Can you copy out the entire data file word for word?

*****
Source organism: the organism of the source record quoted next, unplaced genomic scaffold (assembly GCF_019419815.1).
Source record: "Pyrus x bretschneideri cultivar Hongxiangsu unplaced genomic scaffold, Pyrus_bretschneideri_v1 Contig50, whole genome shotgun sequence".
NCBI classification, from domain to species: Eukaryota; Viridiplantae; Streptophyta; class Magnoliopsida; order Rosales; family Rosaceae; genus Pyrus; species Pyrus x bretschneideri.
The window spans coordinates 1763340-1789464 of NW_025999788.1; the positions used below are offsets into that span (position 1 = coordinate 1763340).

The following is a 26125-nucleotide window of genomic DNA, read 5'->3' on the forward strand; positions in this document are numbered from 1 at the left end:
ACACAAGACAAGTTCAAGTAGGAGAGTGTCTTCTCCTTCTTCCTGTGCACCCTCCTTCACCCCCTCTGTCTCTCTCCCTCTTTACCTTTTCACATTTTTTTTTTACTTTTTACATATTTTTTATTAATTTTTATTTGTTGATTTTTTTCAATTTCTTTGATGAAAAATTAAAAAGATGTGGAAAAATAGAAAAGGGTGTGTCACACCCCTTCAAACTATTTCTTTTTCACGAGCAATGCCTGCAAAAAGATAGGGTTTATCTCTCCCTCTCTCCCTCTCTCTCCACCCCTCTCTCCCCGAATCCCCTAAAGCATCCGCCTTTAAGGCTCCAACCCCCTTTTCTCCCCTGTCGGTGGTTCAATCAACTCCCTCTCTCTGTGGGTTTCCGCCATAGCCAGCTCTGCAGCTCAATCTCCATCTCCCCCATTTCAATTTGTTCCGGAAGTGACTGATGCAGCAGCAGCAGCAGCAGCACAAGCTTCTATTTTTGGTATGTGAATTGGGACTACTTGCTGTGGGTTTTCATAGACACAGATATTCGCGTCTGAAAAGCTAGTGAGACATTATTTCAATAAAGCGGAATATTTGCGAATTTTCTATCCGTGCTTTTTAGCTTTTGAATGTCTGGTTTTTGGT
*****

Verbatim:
Source organism: the organism of the source record quoted next, unplaced genomic scaffold (assembly GCF_019419815.1).
Source record: "Pyrus x bretschneideri cultivar Hongxiangsu unplaced genomic scaffold, Pyrus_bretschneideri_v1 Contig50, whole genome shotgun sequence".
NCBI classification, from domain to species: Eukaryota; Viridiplantae; Streptophyta; class Magnoliopsida; order Rosales; family Rosaceae; genus Pyrus; species Pyrus x bretschneideri.
The window spans coordinates 1763340-1789464 of NW_025999788.1; the positions used below are offsets into that span (position 1 = coordinate 1763340).

The following is a 26125-nucleotide window of genomic DNA, read 5'->3' on the forward strand; positions in this document are numbered from 1 at the left end:
ACACAAGACAAGTTCAAGTAGGAGAGTGTCTTCTCCTTCTTCCTGTGCACCCTCCTTCACCCCCTCTGTCTCTCTCCCTCTTTACCTTTTCACATTTTTTTTTTACTTTTTACATATTTTTTATTAATTTTTATTTGTTGATTTTTTTCAATTTCTTTGATGAAAAATTAAAAAGATGTGGAAAAATAGAAAAGGGTGTGTCACACCCCTTCAAACTATTTCTTTTTCACGAGCAATGCCTGCAAAAAGATAGGGTTTATCTCTCCCTCTCTCCCTCTCTCTCCACCCCTCTCTCCCCGAATCCCCTAAAGCATCCGCCTTTAAGGCTCCAACCCCCTTTTCTCCCCTGTCGGTGGTTCAATCAACTCCCTCTCTCTGTGGGTTTCCGCCATAGCCAGCTCTGCAGCTCAATCTCCATCTCCCCCATTTCAATTTGTTCCGGAAGTGACTGATGCAGCAGCAGCAGCAGCAGCACAAGCTTCTATTTTTGGTATGTGAATTGGGACTACTTGCTGTGGGTTTTCATAGACACAGATATTCGCGTCTGAAAAGCTAGTGAGACATTATTTCAATAAAGCGGAATATTTGCGAATTTTCTATCCGTGCTTTTTAGCTTTTGAATGTCTGGTTTTTGGT